Several amateur videos uploaded on social media platforms shows the residents taking to the streets in Syria’s capital Damascus demanding the end to the al-Assad rule.
Meanwhile, police and militia patrols fanned out in the Syrian capital’s Mezze district on Sunday to prevent more protests, opposition activists said.
Samer al-Khatib, a young protester killed when security forces fired on Saturday’s rally, was buried in Mezze on Sunday amid a heavy security presence to prevent the funeral from turning into an anti-Assad demonstration, opposition activists contacted by Reuters from Amman said.
Fifteen pick-up trucks carrying security police and armed pro-Assad militiamen, known as ‘shabbiha’, surrounded the funeral as Khatib was buried quietly, they said.
Police cars and militia jeeps patrolled Mezze while secret police stopped men at random to check identification cards, they said. “Walking in Mezze now carries the risk of arrest. The area is quiet, even popular food shops in Sheikh Saad are empty,” activist Moaz al-Shami said, referring to a main street.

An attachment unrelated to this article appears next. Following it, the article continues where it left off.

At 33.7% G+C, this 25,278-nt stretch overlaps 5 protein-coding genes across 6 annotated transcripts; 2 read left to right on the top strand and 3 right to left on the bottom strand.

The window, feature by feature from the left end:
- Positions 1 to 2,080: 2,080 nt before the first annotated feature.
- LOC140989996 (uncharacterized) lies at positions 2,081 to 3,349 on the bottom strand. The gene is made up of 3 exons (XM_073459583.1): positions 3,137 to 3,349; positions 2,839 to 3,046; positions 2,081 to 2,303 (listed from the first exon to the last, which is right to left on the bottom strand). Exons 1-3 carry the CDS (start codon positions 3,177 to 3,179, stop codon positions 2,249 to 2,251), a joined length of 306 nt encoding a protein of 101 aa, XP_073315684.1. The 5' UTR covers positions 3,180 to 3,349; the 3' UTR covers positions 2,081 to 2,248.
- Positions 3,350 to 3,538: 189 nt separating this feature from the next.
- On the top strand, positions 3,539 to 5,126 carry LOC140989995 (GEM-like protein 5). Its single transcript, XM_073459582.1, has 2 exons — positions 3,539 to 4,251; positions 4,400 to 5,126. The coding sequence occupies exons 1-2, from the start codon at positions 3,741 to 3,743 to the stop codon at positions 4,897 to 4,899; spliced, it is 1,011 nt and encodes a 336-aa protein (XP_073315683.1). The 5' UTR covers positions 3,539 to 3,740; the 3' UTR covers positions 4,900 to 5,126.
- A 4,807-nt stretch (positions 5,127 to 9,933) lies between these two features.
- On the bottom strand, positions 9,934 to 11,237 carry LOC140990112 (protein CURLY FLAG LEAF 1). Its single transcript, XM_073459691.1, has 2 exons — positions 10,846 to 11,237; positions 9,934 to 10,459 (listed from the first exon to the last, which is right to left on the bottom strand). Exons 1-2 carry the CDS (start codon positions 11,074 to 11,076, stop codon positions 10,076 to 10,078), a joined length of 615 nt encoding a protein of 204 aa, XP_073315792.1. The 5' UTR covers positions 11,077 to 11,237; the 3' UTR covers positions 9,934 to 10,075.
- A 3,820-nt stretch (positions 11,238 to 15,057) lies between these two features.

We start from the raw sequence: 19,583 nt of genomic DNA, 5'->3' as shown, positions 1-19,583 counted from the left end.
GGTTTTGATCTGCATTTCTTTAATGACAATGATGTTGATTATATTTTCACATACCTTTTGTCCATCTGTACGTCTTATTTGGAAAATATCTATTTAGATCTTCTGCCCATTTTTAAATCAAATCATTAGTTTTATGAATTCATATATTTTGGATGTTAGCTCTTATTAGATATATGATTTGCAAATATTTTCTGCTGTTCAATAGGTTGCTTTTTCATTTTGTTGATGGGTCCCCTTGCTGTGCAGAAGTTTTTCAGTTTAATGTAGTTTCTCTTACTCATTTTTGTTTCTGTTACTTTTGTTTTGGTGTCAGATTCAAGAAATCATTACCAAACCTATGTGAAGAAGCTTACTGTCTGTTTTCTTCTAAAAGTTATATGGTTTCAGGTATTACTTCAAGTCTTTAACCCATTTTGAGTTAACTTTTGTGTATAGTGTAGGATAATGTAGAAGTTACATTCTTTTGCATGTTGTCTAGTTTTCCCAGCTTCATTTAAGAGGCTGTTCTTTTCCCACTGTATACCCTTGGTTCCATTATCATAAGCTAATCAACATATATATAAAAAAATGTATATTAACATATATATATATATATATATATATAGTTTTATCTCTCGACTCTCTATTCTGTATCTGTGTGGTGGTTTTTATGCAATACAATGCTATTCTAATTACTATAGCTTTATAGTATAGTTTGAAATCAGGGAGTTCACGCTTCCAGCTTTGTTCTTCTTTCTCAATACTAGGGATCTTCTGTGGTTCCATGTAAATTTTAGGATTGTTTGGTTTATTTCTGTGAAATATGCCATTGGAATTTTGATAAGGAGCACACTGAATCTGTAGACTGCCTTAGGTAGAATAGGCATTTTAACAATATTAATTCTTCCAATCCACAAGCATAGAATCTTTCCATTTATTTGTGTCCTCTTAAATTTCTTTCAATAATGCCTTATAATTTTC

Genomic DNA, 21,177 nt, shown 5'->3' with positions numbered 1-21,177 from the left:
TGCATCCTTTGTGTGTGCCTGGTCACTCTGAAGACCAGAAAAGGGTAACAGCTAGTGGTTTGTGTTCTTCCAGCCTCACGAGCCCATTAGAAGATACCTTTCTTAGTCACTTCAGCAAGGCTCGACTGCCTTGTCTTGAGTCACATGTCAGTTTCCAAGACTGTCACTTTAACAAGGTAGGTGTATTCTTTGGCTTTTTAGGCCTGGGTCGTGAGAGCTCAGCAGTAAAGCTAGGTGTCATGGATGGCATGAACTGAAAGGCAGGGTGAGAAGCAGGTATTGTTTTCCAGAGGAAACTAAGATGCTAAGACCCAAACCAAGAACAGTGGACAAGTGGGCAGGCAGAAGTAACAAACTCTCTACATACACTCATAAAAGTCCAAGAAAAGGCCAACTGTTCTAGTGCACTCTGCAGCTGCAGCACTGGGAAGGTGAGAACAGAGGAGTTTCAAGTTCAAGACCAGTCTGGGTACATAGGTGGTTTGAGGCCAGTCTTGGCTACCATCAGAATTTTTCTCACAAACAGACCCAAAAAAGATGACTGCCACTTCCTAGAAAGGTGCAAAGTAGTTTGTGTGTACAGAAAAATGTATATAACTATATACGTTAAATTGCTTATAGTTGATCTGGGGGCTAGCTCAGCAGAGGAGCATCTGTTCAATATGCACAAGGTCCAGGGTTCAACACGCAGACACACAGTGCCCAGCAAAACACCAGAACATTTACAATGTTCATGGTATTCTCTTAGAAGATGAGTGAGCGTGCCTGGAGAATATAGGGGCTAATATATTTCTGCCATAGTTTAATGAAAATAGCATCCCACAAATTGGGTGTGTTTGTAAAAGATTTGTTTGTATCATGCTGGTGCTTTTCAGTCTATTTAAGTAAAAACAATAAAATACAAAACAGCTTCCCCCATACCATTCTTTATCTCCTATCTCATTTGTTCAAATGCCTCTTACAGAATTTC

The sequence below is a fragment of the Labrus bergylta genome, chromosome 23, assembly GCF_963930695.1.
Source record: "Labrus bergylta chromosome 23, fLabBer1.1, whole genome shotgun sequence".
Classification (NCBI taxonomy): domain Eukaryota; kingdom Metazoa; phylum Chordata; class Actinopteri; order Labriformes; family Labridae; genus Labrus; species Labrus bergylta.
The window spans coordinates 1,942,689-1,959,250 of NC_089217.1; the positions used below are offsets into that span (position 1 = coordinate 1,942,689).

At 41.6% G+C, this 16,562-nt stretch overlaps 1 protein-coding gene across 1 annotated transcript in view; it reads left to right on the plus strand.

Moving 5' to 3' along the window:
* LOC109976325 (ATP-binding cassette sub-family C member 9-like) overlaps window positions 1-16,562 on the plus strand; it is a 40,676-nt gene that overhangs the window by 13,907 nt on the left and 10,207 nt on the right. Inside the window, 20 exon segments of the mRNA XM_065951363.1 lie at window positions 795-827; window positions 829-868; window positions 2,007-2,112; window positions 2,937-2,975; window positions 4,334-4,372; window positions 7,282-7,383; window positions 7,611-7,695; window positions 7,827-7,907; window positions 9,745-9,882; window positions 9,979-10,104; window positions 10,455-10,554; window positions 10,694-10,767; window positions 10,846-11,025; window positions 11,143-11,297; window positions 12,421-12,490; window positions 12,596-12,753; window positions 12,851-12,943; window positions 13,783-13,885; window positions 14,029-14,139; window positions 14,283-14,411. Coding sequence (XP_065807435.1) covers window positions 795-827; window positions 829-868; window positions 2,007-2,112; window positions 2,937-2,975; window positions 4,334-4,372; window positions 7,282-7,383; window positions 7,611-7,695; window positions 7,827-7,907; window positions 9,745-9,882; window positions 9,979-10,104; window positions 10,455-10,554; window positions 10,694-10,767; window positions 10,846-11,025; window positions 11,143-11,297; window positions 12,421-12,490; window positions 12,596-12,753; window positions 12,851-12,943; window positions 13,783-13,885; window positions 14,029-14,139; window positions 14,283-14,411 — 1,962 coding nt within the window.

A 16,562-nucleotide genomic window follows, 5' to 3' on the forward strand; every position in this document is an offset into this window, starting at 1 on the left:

The Damascus protest indicated the movement against Assad, who has ruled Syria for 11 years after succeeding his father Hafez on his death, has not been cowed by repression and embraces a wide section of Syrian society.
Assad, who belongs to the Alawite sect, an offshoot of Shiite Islam, in a majority Sunni country, says he is fighting foreign-backed terrorists.
The United States, Europe, Turkey and Gulf-led Arab states have all demanded Assad quit power.